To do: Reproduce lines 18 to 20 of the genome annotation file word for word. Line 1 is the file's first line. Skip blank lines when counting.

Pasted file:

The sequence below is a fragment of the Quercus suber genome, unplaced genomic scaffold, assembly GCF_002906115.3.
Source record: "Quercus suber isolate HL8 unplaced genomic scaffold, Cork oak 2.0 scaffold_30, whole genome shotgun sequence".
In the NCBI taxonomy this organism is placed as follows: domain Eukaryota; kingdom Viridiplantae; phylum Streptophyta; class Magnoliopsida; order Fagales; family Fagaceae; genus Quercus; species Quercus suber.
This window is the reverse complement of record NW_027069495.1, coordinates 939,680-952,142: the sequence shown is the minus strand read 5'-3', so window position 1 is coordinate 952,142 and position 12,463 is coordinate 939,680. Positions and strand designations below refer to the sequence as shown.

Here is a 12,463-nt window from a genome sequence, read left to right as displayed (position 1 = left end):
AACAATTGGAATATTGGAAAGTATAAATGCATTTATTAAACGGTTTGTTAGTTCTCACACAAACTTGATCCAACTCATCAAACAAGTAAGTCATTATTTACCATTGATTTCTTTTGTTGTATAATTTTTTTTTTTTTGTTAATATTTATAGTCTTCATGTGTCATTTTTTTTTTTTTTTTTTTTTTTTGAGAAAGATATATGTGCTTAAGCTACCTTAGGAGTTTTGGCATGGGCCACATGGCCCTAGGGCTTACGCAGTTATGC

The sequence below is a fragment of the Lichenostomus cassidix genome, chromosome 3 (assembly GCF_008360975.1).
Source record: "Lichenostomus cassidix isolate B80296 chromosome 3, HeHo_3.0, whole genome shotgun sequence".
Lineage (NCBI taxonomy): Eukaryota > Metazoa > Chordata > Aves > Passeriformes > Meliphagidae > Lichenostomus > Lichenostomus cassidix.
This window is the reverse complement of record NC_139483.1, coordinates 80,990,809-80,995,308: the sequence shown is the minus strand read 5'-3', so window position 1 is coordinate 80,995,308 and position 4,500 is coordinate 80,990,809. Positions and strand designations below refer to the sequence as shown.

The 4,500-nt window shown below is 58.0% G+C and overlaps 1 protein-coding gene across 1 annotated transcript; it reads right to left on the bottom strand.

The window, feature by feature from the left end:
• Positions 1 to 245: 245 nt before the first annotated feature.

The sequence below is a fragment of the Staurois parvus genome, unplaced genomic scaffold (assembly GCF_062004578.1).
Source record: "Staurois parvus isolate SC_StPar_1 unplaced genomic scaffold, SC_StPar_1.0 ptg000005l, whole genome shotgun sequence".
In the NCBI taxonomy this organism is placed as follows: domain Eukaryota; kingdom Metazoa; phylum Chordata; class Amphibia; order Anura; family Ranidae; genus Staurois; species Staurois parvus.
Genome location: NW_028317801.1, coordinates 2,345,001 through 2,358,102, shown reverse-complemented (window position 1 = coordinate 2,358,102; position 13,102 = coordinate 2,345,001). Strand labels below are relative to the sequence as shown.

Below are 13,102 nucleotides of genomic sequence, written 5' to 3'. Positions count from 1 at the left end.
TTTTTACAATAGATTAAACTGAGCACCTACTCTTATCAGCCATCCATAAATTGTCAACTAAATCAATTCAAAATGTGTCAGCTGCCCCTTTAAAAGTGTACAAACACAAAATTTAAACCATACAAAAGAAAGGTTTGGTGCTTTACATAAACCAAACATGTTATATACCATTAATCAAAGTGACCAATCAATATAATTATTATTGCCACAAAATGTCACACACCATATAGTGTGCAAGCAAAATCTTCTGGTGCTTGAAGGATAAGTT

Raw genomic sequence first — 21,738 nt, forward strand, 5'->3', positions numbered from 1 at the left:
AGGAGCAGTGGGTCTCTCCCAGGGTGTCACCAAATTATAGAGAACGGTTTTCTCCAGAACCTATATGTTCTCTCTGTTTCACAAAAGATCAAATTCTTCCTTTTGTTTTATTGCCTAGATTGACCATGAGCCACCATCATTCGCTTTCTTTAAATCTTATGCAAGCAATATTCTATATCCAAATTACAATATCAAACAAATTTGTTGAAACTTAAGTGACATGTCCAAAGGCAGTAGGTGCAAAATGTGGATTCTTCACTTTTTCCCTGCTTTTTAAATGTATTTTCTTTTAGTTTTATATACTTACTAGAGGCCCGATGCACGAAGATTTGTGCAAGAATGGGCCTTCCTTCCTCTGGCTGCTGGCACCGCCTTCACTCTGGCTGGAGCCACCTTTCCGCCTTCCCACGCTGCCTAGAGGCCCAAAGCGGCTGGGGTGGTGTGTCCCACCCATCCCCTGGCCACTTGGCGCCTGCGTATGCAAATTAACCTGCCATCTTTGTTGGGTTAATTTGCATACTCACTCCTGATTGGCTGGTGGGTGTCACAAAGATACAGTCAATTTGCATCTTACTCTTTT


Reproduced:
Below are 13,102 nucleotides of genomic sequence, written 5' to 3'. Positions count from 1 at the left end.
TTTTTACAATAGATTAAACTGAGCACCTACTCTTATCAGCCATCCATAAATTGTCAACTAAATCAATTCAAAATGTGTCAGCTGCCCCTTTAAAAGTGTACAAACACAAAATTTAAACCATACAAAAGAAAGGTTTGGTGCTTTACATAAACCAAACATGTTATATACCATTAATCAAAGTGACCAATCAATATAATTATTATTGCCACAAAATGTCACACACCATATAGTGTGCAAGCAAAATCTTCTGGTGCTTGAAGGATAAGTT

Raw genomic sequence first — 21,738 nt, forward strand, 5'->3', positions numbered from 1 at the left: